Fiction & Literature Book Reviews (page 1795)

BOXING'S BEST SHORT STORIES by Paul D. Staudohar
FICTION & LITERATURE
Released: Oct. 1, 1999

"Strong themes about men with heart, though none about violinists with a killer hook in the ring."
Muhammad Ali called it "just a job. Read full book review >
DARK EAGLE by John Ensor Harr
FICTION & LITERATURE
Released: Oct. 1, 1999

"But Harr's ambitious debut is an informed, dramatic, and well-woven contribution to a genre that seems to be, and shouldn't be, out of fashion these days."
A wide-ranging historical romance—the first novel by a historian hitherto known for his two books about the Rockefeller family—hearkens back to the American Revolution and the complex figure of Benedict Arnold, renowned among military peers as "the very genius of war" while subsequently reviled as the very apotheosis of treachery and deceit. Read full book review >

YESTERDAY by Fern Michaels
FICTION & LITERATURE
Released: Oct. 1, 1999

"Strictly for the fans."
Paralyzingly prolific romancer Michaels has her ups and downs, from the total nonsense of Finders Keepers (1998) to the exemplary plotting of Celebration (p. 103), in which a wealthy woman's husband flees with her bank account after a 20-year marriage, only to return years later with a sob story but minus the eight million he ran off with. Read full book review >
THE LOST GLASS PLATES OF WILFRED ENG by Thomas Orton
FICTION & LITERATURE
Released: Oct. 1, 1999

"An unusual and beguiling debut performance."
An intricately plotted, very interesting first novel that intermittently echoes both Gaddis's The Recognitions and Fowles's The French Lieutenant's Woman while patiently tracing a disgraced artist's arduous path toward some sort of authenticity in his personal life. Read full book review >
BLADES OF GRASS by Lao She
FICTION & LITERATURE
Released: Oct. 1, 1999

"Lao She's expert translators have also provided a detailed and informative Postscript that convincingly makes the case for including him among China's greatest modern writers."
paper 0-8248-1803-2 Blades Of Grass ($48.00; $18.95 paper; Oct. 1; 320 pp.; 0-8248-1506-8; paper 0-8248-1803-2) An attractive collection of 15 nicely varied stories, set mostly in China in the 1930s, by the pseudonymous master (1899—1966) who was murdered by Mao's Red Guards, then —rehabilitated— in 1978. Read full book review >

SIMON'S FAMILY by Marianne Fredriksson
FICTION & LITERATURE
Released: Oct. 1, 1999

"At her best (that is, when not gently lecturing the reader), Fredriksson seems almost a Scandinavian R.F. Delderfield: a chronicler of ordinary lives whose judicious mingling of sentimentality and realism makes for absorbing and satisfying reading."
Simon's Family ($24.00; Oct.; 336 pp.; 0-345-43459-5). Read full book review >
AT THE FULL AND CHANGE OF THE MOON by Dionne Brand
FICTION & LITERATURE
Released: Oct. 1, 1999

"Alice Walker with a Caribbean flavor and believable men: a sort of dream of history."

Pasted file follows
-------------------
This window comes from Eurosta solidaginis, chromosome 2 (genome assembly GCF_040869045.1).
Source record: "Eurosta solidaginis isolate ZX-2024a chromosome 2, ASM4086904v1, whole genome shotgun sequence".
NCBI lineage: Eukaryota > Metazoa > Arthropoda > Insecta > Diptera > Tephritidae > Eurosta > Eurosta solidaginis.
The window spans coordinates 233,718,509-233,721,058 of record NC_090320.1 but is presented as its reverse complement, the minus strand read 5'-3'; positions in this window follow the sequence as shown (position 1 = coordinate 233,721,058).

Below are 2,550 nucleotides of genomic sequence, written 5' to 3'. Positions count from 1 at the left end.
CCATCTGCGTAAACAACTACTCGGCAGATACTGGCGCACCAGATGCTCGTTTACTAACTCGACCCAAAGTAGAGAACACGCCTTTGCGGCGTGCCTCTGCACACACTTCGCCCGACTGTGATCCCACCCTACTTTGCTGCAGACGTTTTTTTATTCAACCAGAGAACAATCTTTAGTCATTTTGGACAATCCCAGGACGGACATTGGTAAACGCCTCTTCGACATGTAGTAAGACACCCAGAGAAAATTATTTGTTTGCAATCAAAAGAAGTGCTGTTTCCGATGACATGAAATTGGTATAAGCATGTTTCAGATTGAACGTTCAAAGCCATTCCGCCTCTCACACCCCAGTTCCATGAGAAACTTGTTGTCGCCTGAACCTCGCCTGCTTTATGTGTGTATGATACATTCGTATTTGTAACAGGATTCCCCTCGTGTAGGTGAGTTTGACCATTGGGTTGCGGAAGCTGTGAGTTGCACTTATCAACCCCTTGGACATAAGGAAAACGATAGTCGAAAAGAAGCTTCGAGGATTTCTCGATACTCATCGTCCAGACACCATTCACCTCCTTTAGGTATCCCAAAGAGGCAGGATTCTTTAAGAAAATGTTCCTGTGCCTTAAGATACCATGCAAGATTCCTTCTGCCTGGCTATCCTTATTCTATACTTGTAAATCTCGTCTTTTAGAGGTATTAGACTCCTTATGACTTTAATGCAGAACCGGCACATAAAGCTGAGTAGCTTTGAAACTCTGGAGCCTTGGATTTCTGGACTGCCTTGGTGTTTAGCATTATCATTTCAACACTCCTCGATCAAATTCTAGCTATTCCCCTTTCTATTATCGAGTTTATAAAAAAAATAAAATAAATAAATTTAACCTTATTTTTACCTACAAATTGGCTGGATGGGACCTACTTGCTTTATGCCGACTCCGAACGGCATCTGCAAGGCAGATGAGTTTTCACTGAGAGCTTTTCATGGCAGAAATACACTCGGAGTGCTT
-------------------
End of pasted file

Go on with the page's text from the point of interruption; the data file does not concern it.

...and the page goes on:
A poetic, loosely plotted tale beginning with an 1824 slave revolt in Trinidad. Read full book review >
FULLER MAN by Diane Glancy
FICTION & LITERATURE
Released: Oct. 1, 1999

"Well-intentioned, but more interesting for its ideas than for its characters."
The prolific Glancy (Flutie, 1998, etc.) continues her exploration of the sources and nature of religious faith. Read full book review >
MILLENNIUM RISING by Jane Jensen
FICTION & LITERATURE
Released: Oct. 1, 1999

"Imaginative, snappy and incident-packed, though the plot would work better if Jensen didn't keep giving the game away: an exciting debut."
Near-future SF thriller from Jensen, designer of the Gabriel Knight computer-game mystery series. Read full book review >
FICTION & LITERATURE
Released: Oct. 1, 1999

"Superior whimsy, nicely told, and perfect for the cat-fancier's Christmas."
The author of Diary of a Cat (1995, etc.) returns with a suspense tale. Read full book review >
THEO'S ODYSSEY by Catherine Clément
FICTION & LITERATURE
Released: Oct. 1, 1999

"A pleasant almanac garnished with enough dialogue and local color to insure its pilgrimage to the shelves where the novels are kept."
ClÇment now does for world religions what Jostein Gaarder did for philosophy in the popular Sophie's World (1994): Pack the basics into an informative, thick brochure, weave a story through the ideas, and offer the result as a novel. Read full book review >
SHERLOCK HOLMES AND THE RUNE STONE MYSTERY by Larry Millett
FICTION & LITERATURE
Released: Oct. 1, 1999

Sherlock Holmes And The Runestone Mystery ($23.95; Oct.; 336 pp.; 0-670-88821-4) It's spring 1899: time of course for another adventure of Sherlock Holmes in Minnesota, where he and Watson—and barkeeper/inquiry agent Shadwell Rafferty (Sherlock Holmes and the Ice Palace Murders, 1998)—will try to authenticate the Holandberg rune stone: a task made considerably more difficult when Olaf Wahlgren, the farmer who dug it up, is murdered and the stone snatched away. Read full book review >
Kirkus Interview
Kathleen Kent
author of THE DIME
February 20, 2017

Dallas, Texas is not for the faint of heart. Good thing for Betty Rhyzyk she's from a family of take-no-prisoners Brooklyn police detectives. But in Kathleen Kent’s new novel The Dime, her Big Apple wisdom will only get her so far when she relocates to The Big D, where Mexican drug cartels and cult leaders, deadbeat skells and society wives all battle for sunbaked turf. Betty is as tough as the best of them, but she's deeply shaken when her first investigation goes sideways. Battling a group of unruly subordinates, a persistent stalker, a formidable criminal organization, and an unsupportive girlfriend, the unbreakable Detective Betty Rhyzyk may be reaching her limit. “Violent, sexy, and completely absorbing,” our critic writes in a starred review. “Kent's detective is Sam Spade reincarnated—as a brilliant, modern woman.” View video >